The Minnesota Vikings are wasting a valuable opportunity to create the greatest one-two rushing attack in the NFL. Fourth-year running back Toby Gerhart is on pace for his fewest carries in a season with only 19 attempts in 11 games.
On Sunday against the Green Bay Packers, the Vikings were finally able to unleash the two-back attack many people envisioned when they drafted Gerhart in the second round of the 2010 NFL draft.
At first glance, it might have seemed to be a puzzling move to select Gerhart with the 51st pick overall. The Vikings already had a franchise running back in Adrian Peterson, who was averaging 1,495 yards and 13 touchdowns a season, having led the NFL in each category in 2008 and 2009 respectively.
In his senior year at Stanford, Gerhart led the nation in 2009 with 28 rushing touchdowns. He finished four years at Stanford with 3,522 yards and 44 touchdowns. That included his sophomore season when he only got 12 carries due to a knee injury that limited him to one game.
Gerhart was the fourth running back selected in 2010. The following table contains a comparison of the top five running backs taken in 2010.
|Ryan Matthews||San Diego||1-12||49||728||3,197||17|
Pro Football Reference
Heading into Week 13, Ryan Mathews and Ben Tate are leading their teams in rushing. C.J. Spiller and Gerhart are second for their teams, and Jahvid Best, due to concussion issues, is currently not playing.
In 2009, Gerhart finished second in the Heisman voting to fellow running back Mark Ingram. Ingram was drafted in the first round by the New Orleans Saints in 2011.
Fast forward to 2013. Ingram has gotten more opportunities to be the more productive back, as both are the second-leading rushers for their respective teams.
|Mark Ingram||2011||1 -28||32||328||1,328||4.0||11|
Pro Football Reference
Against the Packers, Gerhart carried the ball a season-high eight times. It was only the sixth game this season he carried the ball. He made the most of his opportunity, gaining 91 yards. The Vikings should find a way to utilize him more in their offense without diminishing Peterson's role. There has to be some way to have both players on the field at the same time.
Here's a look at the contributions from both players since Gerhart joined the Vikings in 2010.
This season, Gerhart is averaging a gaudy 9.8 yards per carry; the unfortunate part of this is that he only has 19 carries. In a season that Peterson is averaging 4.41 yards per carry—only his 2009 season was lower at 4.40 yards per carry—the Vikings need to utilize Gerhart more.
Running behind the same offensive line against the Packers, Gerhart was more successful than Peterson. Perhaps that was because by the time Gerhart first touched the ball in the second half, Peterson had softened up the Packer defense.
Here's a look at Gerhart's first carry in the game, late in the third quarter.
The Vikings use a two-wide receiver formation. As usual on most Vikings' running plays, they motion the wide receiver towards the line.
As the play develops, left guard Charlie Johnson blocks toward center John Sullivan. Gerhart follows fullback Jerome Felton into the gap left where Johnson was.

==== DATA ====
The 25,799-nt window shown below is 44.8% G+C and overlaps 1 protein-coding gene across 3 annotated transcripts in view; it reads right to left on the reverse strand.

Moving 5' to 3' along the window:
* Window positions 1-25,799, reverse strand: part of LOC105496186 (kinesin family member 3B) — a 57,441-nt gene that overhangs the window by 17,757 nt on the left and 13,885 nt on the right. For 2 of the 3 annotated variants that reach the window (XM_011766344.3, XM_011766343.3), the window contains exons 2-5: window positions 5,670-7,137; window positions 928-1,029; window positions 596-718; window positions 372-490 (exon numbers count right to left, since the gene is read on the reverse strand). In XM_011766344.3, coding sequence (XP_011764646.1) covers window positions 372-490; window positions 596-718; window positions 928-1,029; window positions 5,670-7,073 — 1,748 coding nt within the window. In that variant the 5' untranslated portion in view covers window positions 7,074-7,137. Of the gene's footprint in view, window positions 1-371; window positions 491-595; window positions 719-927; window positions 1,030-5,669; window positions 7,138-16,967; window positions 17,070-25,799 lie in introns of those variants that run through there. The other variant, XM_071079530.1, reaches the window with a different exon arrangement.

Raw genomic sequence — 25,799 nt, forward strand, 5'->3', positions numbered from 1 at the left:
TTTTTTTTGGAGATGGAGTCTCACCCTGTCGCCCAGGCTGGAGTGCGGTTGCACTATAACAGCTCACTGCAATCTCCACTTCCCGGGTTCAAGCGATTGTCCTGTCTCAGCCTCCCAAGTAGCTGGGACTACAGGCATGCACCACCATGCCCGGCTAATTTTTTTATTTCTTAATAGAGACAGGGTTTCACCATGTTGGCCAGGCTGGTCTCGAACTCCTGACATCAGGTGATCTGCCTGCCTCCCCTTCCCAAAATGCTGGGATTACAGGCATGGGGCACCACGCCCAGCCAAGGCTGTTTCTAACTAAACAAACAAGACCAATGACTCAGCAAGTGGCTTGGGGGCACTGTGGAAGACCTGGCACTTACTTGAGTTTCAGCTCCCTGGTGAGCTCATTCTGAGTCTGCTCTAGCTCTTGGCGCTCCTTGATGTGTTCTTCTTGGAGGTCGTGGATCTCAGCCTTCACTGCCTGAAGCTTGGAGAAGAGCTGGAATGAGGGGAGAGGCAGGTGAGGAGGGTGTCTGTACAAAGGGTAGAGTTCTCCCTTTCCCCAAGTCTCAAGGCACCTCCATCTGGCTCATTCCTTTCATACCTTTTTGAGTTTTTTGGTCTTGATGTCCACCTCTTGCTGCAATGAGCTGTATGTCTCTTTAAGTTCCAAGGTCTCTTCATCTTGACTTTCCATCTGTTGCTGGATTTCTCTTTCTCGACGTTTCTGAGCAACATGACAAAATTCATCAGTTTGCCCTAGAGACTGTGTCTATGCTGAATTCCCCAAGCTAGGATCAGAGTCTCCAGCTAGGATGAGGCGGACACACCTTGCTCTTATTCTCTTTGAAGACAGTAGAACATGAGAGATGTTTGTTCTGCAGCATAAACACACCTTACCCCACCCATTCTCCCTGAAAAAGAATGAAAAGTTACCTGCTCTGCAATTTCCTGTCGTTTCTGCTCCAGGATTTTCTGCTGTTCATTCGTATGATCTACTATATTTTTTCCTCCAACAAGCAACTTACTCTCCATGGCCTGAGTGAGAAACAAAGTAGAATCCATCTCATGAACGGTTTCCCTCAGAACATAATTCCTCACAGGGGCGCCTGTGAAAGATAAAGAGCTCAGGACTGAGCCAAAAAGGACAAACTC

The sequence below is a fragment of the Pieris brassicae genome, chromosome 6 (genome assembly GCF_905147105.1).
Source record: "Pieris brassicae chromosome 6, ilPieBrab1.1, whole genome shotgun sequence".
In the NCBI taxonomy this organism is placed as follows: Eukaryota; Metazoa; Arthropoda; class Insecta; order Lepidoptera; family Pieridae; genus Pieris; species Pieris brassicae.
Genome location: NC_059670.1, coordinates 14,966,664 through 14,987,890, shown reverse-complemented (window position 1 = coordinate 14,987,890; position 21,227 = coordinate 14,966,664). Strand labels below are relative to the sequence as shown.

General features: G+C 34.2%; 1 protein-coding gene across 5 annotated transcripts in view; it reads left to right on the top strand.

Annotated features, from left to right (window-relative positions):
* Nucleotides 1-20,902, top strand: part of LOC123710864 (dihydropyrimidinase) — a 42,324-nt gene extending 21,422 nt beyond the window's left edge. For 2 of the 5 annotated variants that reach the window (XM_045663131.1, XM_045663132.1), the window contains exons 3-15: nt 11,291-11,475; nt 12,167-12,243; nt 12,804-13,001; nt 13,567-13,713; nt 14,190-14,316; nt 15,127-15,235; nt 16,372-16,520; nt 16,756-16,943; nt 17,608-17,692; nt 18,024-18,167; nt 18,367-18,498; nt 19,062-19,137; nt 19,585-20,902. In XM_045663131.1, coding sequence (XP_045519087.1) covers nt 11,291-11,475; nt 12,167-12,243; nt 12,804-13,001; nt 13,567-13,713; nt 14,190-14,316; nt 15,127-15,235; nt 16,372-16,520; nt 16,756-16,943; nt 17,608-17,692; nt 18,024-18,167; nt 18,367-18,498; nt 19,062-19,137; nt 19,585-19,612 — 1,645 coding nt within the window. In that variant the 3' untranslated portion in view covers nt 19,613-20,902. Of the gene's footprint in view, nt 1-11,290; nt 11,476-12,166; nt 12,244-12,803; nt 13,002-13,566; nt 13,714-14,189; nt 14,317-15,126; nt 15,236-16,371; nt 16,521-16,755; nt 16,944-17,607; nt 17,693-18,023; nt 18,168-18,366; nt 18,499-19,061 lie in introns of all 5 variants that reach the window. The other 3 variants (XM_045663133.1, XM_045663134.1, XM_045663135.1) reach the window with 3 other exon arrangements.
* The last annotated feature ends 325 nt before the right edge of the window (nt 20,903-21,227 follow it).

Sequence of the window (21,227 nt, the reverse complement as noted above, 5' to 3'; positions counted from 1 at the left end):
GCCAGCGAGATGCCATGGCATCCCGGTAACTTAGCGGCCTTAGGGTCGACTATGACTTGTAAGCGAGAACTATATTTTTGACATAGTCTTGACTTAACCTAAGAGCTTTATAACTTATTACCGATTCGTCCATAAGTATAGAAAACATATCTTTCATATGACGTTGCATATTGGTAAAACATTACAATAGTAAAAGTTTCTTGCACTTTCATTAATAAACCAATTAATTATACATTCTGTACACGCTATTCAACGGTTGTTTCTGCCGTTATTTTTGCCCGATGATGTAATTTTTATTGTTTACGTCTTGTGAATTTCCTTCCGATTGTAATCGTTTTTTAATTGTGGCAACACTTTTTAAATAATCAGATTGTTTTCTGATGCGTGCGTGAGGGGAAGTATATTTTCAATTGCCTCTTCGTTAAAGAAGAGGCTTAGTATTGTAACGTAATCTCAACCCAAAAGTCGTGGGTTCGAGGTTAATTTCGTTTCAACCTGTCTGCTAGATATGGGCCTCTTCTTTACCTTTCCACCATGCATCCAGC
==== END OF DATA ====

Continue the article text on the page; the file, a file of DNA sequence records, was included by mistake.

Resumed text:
Felton takes care of the linebacker, leaving a gaping hole for Gerhart to run through. The only thing Gerhart had to do on this play was allow the blocks to develop.
By the time the safety makes contact, Gerhart is 10 yards beyond the line of scrimmage.
The result of the play is a 15-yard gain.
The following play is Gerhart's third carry of the game. The Vikings use a similar formation—this time tight end John Carlson is lined up in the slot.
Before the snap, Carlson motions into the backfield. As the play develops, Johnson pulls behind Sullivan and Carlson follows. Gerhart gets the ball and falls in line behind Carlson.
At the line of scrimmage, Gerhart steps between right tackle Phil Loadholt and Carlson. As he emerges through the line, there is nothing but wide-open space in front of him.
Gerharts covers 20 yards before any contact is made. This play gained 26 yards.
Again, Gerhart does a great job of following his blocks and taking the open running lane for huge gains.
Let's take a look at one of Peterson's runs, just two plays after Gerhart's 26-yard run.
Again, the Vikings use a two-receiver set, and once again they motion one of the receivers toward the line.
This time, the Vikings use straight-ahead blocking at the line of scrimmage. There are no pulling guards or an extra blocker to assist Felton.
As Peterson follows Felton into the line, it appears that there is an opening for the play to develop. The problem on this play is that Felton has two linebackers waiting on the other side of the play.
Felton decides to block linebacker Brad Jones. Jones is able to slide off the block and fill the hole in the line. Linebacker A.J. Hawk, left unblocked, also fills the gap, leaving Peterson nowhere to run.
This play only gains one yard.
On the very next play, the Vikings use a pulling guard with Peterson in the backfield, but the play is designed to go to the outside to the right. Again, the Packers hold Peterson to a gain of only one yard.
From this small sample of plays, it appears that Gerhart was more successful running behind pulling guards, tight ends and fullbacks into the line of scrimmage.
It might be because Peterson is quicker to the line than Gerhart, and therefore he hits the line before the blocking schemes employed can develop.
It will be interesting to see if Gerhart can continue to gain big chunks of yardage with future carries. Perhaps he can get a good start against the Chicago Bears on Sunday.